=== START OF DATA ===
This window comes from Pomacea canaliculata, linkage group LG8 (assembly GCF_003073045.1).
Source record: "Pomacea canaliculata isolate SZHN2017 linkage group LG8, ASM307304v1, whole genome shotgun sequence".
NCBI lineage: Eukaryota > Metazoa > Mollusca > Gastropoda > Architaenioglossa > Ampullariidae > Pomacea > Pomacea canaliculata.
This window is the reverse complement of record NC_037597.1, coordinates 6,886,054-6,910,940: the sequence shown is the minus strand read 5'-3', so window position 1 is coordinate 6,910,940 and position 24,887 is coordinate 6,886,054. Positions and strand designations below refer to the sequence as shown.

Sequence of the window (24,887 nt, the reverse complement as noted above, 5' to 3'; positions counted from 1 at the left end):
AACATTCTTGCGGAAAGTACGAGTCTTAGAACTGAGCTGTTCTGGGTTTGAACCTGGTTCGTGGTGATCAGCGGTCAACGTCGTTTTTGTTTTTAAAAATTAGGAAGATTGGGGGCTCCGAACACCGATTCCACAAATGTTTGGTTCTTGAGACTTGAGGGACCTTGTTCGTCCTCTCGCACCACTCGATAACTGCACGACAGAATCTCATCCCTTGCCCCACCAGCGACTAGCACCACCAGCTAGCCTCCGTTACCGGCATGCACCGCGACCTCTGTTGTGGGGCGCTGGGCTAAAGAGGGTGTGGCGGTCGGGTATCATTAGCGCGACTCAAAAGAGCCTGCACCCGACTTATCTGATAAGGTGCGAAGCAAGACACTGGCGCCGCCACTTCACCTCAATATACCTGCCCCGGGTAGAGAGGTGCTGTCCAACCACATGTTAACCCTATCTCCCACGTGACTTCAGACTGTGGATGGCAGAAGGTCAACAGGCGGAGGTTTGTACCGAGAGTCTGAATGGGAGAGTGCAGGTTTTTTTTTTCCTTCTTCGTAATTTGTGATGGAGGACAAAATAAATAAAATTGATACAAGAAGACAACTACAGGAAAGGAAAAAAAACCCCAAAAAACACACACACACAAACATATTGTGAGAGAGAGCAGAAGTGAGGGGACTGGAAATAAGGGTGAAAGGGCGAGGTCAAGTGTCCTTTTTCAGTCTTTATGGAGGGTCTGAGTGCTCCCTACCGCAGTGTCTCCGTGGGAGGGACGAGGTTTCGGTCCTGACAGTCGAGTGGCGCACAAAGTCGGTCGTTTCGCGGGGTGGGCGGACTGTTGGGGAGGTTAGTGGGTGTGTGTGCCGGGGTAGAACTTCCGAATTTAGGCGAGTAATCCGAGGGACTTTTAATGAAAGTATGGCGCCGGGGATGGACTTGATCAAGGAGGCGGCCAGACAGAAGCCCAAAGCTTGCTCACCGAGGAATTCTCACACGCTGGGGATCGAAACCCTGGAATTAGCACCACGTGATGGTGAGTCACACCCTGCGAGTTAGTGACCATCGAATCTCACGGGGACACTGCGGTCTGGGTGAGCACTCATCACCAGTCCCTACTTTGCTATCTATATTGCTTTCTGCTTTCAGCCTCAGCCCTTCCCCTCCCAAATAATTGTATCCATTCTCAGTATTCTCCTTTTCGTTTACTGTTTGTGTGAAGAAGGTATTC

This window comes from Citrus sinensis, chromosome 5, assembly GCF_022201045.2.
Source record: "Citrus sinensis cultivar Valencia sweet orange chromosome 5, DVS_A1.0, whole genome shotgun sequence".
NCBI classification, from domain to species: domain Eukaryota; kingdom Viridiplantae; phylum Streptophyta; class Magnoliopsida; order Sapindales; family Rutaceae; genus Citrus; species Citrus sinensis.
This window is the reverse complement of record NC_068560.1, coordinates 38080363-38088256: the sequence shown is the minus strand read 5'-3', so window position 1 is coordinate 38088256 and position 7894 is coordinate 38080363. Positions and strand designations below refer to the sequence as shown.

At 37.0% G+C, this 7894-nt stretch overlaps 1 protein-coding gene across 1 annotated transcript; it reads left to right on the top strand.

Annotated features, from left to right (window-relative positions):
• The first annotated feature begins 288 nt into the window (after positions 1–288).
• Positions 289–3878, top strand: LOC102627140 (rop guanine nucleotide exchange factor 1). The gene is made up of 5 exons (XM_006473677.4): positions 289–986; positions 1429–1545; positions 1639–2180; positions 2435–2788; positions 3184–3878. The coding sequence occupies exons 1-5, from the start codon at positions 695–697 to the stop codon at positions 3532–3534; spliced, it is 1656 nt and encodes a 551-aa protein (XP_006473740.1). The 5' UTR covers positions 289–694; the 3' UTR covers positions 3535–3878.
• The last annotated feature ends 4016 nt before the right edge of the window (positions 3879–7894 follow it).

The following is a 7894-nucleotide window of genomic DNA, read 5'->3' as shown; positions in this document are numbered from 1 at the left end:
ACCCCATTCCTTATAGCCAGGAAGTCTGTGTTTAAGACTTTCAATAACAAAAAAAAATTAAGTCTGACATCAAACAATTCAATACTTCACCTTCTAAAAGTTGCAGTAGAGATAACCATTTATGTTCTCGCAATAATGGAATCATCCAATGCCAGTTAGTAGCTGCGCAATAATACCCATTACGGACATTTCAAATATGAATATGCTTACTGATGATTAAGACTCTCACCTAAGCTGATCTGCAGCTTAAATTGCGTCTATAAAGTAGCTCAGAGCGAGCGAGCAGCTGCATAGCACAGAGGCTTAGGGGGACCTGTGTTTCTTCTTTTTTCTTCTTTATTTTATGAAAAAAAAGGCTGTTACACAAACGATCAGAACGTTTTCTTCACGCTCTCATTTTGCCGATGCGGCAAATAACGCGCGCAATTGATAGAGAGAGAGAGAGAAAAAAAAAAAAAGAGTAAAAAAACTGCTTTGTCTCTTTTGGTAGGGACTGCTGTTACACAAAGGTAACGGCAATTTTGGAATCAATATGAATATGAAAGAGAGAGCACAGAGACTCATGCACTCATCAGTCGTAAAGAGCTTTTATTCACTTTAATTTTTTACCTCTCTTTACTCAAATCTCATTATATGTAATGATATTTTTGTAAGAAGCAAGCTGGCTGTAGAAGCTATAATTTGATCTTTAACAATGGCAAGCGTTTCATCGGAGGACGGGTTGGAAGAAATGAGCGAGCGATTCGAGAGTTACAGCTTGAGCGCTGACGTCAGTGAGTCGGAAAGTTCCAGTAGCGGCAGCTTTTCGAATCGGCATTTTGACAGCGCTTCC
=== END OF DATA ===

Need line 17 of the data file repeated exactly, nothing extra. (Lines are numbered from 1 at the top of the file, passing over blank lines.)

ACCCCATTCCTTATAGCCAGGAAGTCTGTGTTTAAGACTTTCAATAACAAAAAAAAATTAAGTCTGACATCAAACAATTCAATACTTCACCTTCTAAAAGTTGCAGTAGAGATAACCATTTATGTTCTCGCAATAATGGAATCATCCAATGCCAGTTAGTAGCTGCGCAATAATACCCATTACGGACATTTCAAATATGAATATGCTTACTGATGATTAAGACTCTCACCTAAGCTGATCTGCAGCTTAAATTGCGTCTATAAAGTAGCTCAGAGCGAGCGAGCAGCTGCATAGCACAGAGGCTTAGGGGGACCTGTGTTTCTTCTTTTTTCTTCTTTATTTTATGAAAAAAAAGGCTGTTACACAAACGATCAGAACGTTTTCTTCACGCTCTCATTTTGCCGATGCGGCAAATAACGCGCGCAATTGATAGAGAGAGAGAGAGAAAAAAAAAAAAAGAGTAAAAAAACTGCTTTGTCTCTTTTGGTAGGGACTGCTGTTACACAAAGGTAACGGCAATTTTGGAATCAATATGAATATGAAAGAGAGAGCACAGAGACTCATGCACTCATCAGTCGTAAAGAGCTTTTATTCACTTTAATTTTTTACCTCTCTTTACTCAAATCTCATTATATGTAATGATATTTTTGTAAGAAGCAAGCTGGCTGTAGAAGCTATAATTTGATCTTTAACAATGGCAAGCGTTTCATCGGAGGACGGGTTGGAAGAAATGAGCGAGCGATTCGAGAGTTACAGCTTGAGCGCTGACGTCAGTGAGTCGGAAAGTTCCAGTAGCGGCAGCTTTTCGAATCGGCATTTTGACAGCGCTTCC